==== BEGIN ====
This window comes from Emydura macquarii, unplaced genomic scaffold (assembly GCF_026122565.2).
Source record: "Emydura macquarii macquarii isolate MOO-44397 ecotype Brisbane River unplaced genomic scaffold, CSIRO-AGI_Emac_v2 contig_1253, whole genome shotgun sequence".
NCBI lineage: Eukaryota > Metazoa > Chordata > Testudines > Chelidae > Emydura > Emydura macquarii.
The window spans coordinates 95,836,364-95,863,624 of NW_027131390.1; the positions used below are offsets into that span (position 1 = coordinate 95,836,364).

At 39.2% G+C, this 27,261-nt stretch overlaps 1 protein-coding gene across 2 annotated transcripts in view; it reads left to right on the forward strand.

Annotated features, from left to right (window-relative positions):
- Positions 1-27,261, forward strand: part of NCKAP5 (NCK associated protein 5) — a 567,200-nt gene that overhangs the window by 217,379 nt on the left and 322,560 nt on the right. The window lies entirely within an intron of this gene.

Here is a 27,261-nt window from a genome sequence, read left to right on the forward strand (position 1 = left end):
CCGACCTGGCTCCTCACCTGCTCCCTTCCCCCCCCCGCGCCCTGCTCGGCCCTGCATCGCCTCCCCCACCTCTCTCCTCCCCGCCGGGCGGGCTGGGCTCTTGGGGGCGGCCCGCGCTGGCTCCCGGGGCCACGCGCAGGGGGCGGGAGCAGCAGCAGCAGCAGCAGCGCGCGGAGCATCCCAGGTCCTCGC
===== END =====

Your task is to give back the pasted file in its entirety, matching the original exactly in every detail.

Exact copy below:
This window comes from Emydura macquarii, unplaced genomic scaffold (assembly GCF_026122565.2).
Source record: "Emydura macquarii macquarii isolate MOO-44397 ecotype Brisbane River unplaced genomic scaffold, CSIRO-AGI_Emac_v2 contig_1253, whole genome shotgun sequence".
NCBI lineage: Eukaryota > Metazoa > Chordata > Testudines > Chelidae > Emydura > Emydura macquarii.
The window spans coordinates 95,836,364-95,863,624 of NW_027131390.1; the positions used below are offsets into that span (position 1 = coordinate 95,836,364).

At 39.2% G+C, this 27,261-nt stretch overlaps 1 protein-coding gene across 2 annotated transcripts in view; it reads left to right on the forward strand.

Annotated features, from left to right (window-relative positions):
- Positions 1-27,261, forward strand: part of NCKAP5 (NCK associated protein 5) — a 567,200-nt gene that overhangs the window by 217,379 nt on the left and 322,560 nt on the right. The window lies entirely within an intron of this gene.

Here is a 27,261-nt window from a genome sequence, read left to right on the forward strand (position 1 = left end):
CCGACCTGGCTCCTCACCTGCTCCCTTCCCCCCCCCGCGCCCTGCTCGGCCCTGCATCGCCTCCCCCACCTCTCTCCTCCCCGCCGGGCGGGCTGGGCTCTTGGGGGCGGCCCGCGCTGGCTCCCGGGGCCACGCGCAGGGGGCGGGAGCAGCAGCAGCAGCAGCAGCGCGCGGAGCATCCCAGGTCCTCGC